Ramona Blue is a well-crafted coming-of-age romance that fills readers with the warm fuzzies of a healthy relationship without establishing unhealthy expectations for love to magically resolve challenging circumstances and personal identity struggles. Author Julie Murphy's writing style reminds me of Sarah Dessen, whose love stories I devoured as a teenager. Both authors craft strong, complex female protagonists who often pump the brakes on a promising new relationship in order to find space for self-reflection and time to sort out personal problems before committing to love. This young-adult romance story arc is familiar and perhaps makes the book too predictable, but I love this classic arc because it encourages young readers to remain self-reliant and not to depend on anyone else to define who they are.
Murphy takes themes of exploring identity and navigating relationships a step further than the previous generation of YA romance. Her characters and the relationships they develop with each other are diverse and complicated. Protagonist Ramona thinks she has her identity figured out — she loves girls and came out at a young age. She is 6 feet 2 inches and rocks electric blue hair. She surrounds herself with equally confident queer friends and allies. But when her childhood friend Freddie moves to her hometown for their senior year and they develop romantic feelings for one another, Ramona is forced to question her identity. Is she gay, bisexual, or somewhere in between? Will her queer friends still accept her, or will they think that she was just experimenting? Worse yet, will the people who never accepted her sexuality think that Freddie has cured her and "turned her straight?"
In addition to reexamining her sexuality and what that means for her identity, Ramona learns about navigating an interracial relationship. She is white and Freddie is black. Because of their shared history, Ramona views Freddie as her childhood friend and is far less fixated on the color of his skin than the other members of their predominantly white small town. Occasionally, Ramona has to confront their racial differences, like when she and her friends take Freddie along to trespass without his knowledge and the property owner threatens them with a gun. Ramona feels guilty for keeping Freddie in the dark, but tries to laugh it off, and Freddie has to educate her about the dangers of racial inequality. "We click," he says. "And it's almost easy to forget all the things that set us apart. Maybe sneaking onto private property is just some kind of stupid antic for you, but from where I stand, that's how black kids get shot."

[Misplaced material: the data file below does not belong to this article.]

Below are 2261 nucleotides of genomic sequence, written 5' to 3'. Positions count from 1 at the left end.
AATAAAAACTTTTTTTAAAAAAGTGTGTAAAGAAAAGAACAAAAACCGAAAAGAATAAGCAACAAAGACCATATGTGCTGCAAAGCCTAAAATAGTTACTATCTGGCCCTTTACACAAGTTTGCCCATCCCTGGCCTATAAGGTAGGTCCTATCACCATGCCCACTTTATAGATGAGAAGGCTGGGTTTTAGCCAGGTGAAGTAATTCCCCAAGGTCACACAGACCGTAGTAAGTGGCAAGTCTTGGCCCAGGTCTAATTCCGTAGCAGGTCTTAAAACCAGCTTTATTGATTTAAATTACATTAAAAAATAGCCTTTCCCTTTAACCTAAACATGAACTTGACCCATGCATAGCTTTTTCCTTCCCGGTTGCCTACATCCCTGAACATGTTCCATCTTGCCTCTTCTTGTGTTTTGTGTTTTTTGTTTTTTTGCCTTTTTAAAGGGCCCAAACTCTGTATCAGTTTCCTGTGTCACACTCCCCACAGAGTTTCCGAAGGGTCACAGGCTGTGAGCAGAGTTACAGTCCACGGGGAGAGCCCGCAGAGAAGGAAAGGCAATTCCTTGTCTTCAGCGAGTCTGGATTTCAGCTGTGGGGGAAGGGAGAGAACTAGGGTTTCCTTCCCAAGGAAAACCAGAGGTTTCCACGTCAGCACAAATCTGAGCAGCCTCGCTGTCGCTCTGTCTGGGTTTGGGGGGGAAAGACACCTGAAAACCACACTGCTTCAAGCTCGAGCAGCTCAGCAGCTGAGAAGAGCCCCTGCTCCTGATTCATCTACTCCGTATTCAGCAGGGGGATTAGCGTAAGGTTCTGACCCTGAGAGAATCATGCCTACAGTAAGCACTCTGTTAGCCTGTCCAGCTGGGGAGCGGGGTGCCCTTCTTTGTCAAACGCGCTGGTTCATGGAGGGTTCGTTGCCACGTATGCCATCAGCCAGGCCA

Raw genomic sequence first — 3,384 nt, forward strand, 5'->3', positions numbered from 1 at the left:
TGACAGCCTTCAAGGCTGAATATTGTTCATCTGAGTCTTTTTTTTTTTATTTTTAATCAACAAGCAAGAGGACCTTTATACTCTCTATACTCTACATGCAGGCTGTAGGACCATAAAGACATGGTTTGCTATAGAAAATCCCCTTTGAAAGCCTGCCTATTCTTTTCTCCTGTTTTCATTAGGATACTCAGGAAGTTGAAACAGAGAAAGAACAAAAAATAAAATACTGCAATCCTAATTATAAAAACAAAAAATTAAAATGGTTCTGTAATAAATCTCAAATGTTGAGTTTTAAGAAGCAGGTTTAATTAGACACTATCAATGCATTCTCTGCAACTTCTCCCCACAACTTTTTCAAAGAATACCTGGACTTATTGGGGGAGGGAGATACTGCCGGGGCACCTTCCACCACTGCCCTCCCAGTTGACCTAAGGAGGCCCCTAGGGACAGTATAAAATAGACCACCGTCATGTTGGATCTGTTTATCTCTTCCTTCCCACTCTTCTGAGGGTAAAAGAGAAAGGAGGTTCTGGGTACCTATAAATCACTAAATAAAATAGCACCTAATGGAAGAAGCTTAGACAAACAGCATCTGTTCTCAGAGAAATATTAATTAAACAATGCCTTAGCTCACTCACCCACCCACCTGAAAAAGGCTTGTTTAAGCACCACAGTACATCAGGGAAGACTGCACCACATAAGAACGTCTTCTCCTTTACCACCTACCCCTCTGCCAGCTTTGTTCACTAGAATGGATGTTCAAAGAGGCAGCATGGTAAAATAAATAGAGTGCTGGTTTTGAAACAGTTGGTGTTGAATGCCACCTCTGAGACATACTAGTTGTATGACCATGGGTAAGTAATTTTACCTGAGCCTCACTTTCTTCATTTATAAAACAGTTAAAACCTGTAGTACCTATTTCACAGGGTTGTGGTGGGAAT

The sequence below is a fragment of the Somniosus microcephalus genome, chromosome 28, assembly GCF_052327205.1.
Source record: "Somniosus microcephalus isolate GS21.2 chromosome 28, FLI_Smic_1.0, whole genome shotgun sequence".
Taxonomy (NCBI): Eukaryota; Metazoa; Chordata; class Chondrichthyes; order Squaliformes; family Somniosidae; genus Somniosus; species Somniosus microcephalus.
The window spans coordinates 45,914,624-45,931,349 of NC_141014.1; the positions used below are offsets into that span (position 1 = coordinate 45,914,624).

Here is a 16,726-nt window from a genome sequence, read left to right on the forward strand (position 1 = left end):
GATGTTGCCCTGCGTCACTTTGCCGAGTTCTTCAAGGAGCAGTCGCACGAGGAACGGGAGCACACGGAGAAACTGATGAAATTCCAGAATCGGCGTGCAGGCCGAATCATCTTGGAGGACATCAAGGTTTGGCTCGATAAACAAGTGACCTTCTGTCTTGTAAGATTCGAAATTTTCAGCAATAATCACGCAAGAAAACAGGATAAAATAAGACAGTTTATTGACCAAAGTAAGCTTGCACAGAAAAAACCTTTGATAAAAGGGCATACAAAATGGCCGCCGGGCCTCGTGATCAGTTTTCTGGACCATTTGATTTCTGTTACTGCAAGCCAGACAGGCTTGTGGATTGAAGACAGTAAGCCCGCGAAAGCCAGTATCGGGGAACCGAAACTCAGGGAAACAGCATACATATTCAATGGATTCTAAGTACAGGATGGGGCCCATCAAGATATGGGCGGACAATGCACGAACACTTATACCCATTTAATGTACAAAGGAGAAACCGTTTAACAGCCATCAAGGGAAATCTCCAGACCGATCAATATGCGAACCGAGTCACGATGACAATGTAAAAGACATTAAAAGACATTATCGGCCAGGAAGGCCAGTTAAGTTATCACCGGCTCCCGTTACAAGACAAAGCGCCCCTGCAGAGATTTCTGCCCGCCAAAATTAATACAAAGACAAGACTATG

It is moments like this that Murphy is at her best. She puts her characters into difficult situations, and the thoughts and conversations they have are heartfelt and believable. After her uncomfortable and eye-opening conversation with Freddie, Ramona realizes that she put him into a dangerous situation and didn't even know it because of her white privilege and "anger and shame weigh heavy on [her] chest." After Ramona and Freddie take a big step in their relationship, she thinks, "Life isn't always written in the stars. Fate is mine to pen. I choose guys. I choose girls. I choose people." Occasionally Ramona's thoughts reach Shakespearean heights of melodrama, and sometimes these thoughts bring her to beautiful revelations, like loving the person instead of the labels. The healthy dose of drama makes Ramona a believable teenager, and the transcendent insights about sexuality and race make the book an excellent read for teens and adults alike.